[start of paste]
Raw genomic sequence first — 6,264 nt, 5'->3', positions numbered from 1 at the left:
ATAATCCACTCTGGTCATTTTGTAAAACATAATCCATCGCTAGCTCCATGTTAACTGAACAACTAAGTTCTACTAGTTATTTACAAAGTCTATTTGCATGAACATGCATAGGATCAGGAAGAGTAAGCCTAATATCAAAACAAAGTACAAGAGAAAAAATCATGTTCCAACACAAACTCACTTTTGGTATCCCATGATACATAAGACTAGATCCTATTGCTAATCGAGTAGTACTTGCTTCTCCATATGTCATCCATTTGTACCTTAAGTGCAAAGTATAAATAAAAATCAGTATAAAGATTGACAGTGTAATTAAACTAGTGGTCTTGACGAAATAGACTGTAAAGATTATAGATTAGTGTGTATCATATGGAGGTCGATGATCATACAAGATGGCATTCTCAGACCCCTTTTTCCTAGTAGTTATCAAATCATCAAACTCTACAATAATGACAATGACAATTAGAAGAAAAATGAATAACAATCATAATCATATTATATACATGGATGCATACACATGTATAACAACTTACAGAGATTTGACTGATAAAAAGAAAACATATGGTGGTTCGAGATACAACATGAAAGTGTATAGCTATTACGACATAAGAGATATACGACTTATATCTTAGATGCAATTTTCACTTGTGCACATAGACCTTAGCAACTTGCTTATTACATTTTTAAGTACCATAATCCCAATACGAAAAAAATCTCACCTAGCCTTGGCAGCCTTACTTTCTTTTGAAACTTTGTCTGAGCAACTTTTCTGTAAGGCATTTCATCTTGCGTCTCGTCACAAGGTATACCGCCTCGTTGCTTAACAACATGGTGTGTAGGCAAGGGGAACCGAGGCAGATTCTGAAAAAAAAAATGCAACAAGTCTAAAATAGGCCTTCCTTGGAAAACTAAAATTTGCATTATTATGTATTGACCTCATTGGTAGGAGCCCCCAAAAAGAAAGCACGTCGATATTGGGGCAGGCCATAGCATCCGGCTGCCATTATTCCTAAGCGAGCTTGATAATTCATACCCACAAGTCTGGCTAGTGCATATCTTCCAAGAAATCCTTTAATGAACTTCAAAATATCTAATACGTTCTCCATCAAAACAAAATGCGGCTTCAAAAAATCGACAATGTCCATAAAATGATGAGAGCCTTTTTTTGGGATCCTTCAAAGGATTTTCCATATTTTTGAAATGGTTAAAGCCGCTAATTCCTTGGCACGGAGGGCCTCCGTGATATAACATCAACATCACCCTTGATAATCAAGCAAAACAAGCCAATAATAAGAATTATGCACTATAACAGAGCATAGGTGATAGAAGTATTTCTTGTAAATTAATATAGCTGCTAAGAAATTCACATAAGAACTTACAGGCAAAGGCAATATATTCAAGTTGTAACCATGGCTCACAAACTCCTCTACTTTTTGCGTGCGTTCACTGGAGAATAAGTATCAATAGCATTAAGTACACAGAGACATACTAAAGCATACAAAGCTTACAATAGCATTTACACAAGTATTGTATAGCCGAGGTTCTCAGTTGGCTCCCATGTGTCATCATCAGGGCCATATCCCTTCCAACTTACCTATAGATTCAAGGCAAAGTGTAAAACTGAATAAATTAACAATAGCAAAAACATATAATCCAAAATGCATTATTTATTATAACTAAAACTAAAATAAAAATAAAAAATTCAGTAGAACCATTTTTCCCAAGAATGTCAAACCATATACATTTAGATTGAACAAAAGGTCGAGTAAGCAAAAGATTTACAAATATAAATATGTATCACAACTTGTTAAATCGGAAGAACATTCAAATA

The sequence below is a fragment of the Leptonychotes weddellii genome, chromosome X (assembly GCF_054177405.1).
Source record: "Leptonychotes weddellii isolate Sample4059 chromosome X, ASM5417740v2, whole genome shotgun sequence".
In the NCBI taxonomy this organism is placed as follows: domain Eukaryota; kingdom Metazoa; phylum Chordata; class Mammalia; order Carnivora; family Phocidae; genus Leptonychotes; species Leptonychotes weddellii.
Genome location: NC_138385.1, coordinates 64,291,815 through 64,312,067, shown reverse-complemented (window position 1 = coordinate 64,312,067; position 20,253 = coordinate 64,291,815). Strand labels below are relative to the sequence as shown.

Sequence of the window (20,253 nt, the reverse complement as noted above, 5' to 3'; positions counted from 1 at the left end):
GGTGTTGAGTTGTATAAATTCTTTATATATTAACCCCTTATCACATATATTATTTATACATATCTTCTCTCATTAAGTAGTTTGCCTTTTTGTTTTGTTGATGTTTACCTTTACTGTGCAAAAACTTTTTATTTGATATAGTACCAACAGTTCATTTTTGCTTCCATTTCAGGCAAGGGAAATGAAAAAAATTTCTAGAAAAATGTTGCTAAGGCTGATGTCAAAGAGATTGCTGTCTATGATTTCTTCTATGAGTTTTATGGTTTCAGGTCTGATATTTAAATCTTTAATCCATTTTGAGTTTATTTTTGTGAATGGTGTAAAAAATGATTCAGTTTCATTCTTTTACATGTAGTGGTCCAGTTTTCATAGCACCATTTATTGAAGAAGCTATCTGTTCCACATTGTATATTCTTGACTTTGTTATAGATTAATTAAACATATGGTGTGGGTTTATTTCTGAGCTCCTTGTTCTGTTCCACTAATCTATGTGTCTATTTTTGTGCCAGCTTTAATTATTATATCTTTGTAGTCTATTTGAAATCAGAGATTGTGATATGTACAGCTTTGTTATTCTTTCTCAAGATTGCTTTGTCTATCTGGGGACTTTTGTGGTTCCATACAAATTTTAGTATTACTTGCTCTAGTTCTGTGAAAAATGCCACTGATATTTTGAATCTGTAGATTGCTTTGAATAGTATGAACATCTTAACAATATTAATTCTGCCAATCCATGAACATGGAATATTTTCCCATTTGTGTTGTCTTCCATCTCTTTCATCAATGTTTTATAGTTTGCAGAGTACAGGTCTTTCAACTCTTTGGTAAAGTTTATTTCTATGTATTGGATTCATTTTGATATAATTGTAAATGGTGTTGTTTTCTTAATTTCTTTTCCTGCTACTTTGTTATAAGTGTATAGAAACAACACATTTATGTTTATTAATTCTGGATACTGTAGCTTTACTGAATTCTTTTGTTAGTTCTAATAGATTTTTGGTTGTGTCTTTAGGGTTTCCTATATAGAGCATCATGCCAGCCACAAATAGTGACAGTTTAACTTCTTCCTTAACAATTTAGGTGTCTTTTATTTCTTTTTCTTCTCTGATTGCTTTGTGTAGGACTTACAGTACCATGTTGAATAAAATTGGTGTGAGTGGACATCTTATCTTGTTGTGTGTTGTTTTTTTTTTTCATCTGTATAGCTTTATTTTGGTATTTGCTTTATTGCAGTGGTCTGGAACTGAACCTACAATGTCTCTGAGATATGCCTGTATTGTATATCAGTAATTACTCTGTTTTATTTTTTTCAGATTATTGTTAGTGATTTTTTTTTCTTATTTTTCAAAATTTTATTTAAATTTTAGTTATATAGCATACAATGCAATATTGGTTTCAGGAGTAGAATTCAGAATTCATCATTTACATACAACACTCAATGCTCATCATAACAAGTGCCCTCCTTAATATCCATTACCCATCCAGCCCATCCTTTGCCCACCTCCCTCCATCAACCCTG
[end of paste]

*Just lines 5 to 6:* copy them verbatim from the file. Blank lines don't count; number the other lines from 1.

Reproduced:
In the NCBI taxonomy this organism is placed as follows: domain Eukaryota; kingdom Metazoa; phylum Chordata; class Mammalia; order Carnivora; family Phocidae; genus Leptonychotes; species Leptonychotes weddellii.
Genome location: NC_138385.1, coordinates 64,291,815 through 64,312,067, shown reverse-complemented (window position 1 = coordinate 64,312,067; position 20,253 = coordinate 64,291,815). Strand labels below are relative to the sequence as shown.